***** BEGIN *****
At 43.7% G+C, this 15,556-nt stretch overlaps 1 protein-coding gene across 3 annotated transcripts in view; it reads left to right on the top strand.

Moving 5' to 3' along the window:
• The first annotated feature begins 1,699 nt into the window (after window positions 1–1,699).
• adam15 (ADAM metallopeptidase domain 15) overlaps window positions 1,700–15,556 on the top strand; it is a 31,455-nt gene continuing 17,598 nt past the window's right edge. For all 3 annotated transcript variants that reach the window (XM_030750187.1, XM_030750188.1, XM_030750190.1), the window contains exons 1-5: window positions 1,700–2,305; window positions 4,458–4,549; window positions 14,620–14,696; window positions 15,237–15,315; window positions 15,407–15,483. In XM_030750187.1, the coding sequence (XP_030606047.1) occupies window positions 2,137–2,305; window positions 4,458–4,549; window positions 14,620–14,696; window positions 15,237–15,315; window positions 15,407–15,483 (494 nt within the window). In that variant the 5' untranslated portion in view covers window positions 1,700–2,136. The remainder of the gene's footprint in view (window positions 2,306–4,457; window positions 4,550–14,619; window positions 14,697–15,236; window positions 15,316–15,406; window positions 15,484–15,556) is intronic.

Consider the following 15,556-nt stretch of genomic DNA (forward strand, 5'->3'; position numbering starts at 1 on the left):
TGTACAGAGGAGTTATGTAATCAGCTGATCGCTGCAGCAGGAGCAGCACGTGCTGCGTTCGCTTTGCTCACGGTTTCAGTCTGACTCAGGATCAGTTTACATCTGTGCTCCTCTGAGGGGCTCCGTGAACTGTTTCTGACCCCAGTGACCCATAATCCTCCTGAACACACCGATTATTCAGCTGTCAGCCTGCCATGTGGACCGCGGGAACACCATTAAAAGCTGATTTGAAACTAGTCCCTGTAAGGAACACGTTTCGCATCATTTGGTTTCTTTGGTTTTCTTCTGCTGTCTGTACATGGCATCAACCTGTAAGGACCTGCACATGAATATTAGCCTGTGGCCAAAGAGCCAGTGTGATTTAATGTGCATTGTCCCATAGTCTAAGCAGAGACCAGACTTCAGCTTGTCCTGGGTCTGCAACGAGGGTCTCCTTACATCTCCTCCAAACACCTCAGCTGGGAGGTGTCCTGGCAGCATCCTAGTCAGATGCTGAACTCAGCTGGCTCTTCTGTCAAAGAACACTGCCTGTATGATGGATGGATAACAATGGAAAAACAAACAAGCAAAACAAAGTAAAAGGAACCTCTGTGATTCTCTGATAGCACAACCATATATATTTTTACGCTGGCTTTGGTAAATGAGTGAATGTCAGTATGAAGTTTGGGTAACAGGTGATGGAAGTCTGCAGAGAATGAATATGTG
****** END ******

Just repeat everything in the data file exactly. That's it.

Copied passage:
At 43.7% G+C, this 15,556-nt stretch overlaps 1 protein-coding gene across 3 annotated transcripts in view; it reads left to right on the top strand.

Moving 5' to 3' along the window:
• The first annotated feature begins 1,699 nt into the window (after window positions 1–1,699).
• adam15 (ADAM metallopeptidase domain 15) overlaps window positions 1,700–15,556 on the top strand; it is a 31,455-nt gene continuing 17,598 nt past the window's right edge. For all 3 annotated transcript variants that reach the window (XM_030750187.1, XM_030750188.1, XM_030750190.1), the window contains exons 1-5: window positions 1,700–2,305; window positions 4,458–4,549; window positions 14,620–14,696; window positions 15,237–15,315; window positions 15,407–15,483. In XM_030750187.1, the coding sequence (XP_030606047.1) occupies window positions 2,137–2,305; window positions 4,458–4,549; window positions 14,620–14,696; window positions 15,237–15,315; window positions 15,407–15,483 (494 nt within the window). In that variant the 5' untranslated portion in view covers window positions 1,700–2,136. The remainder of the gene's footprint in view (window positions 2,306–4,457; window positions 4,550–14,619; window positions 14,697–15,236; window positions 15,316–15,406; window positions 15,484–15,556) is intronic.

Consider the following 15,556-nt stretch of genomic DNA (forward strand, 5'->3'; position numbering starts at 1 on the left):
TGTACAGAGGAGTTATGTAATCAGCTGATCGCTGCAGCAGGAGCAGCACGTGCTGCGTTCGCTTTGCTCACGGTTTCAGTCTGACTCAGGATCAGTTTACATCTGTGCTCCTCTGAGGGGCTCCGTGAACTGTTTCTGACCCCAGTGACCCATAATCCTCCTGAACACACCGATTATTCAGCTGTCAGCCTGCCATGTGGACCGCGGGAACACCATTAAAAGCTGATTTGAAACTAGTCCCTGTAAGGAACACGTTTCGCATCATTTGGTTTCTTTGGTTTTCTTCTGCTGTCTGTACATGGCATCAACCTGTAAGGACCTGCACATGAATATTAGCCTGTGGCCAAAGAGCCAGTGTGATTTAATGTGCATTGTCCCATAGTCTAAGCAGAGACCAGACTTCAGCTTGTCCTGGGTCTGCAACGAGGGTCTCCTTACATCTCCTCCAAACACCTCAGCTGGGAGGTGTCCTGGCAGCATCCTAGTCAGATGCTGAACTCAGCTGGCTCTTCTGTCAAAGAACACTGCCTGTATGATGGATGGATAACAATGGAAAAACAAACAAGCAAAACAAAGTAAAAGGAACCTCTGTGATTCTCTGATAGCACAACCATATATATTTTTACGCTGGCTTTGGTAAATGAGTGAATGTCAGTATGAAGTTTGGGTAACAGGTGATGGAAGTCTGCAGAGAATGAATATGTG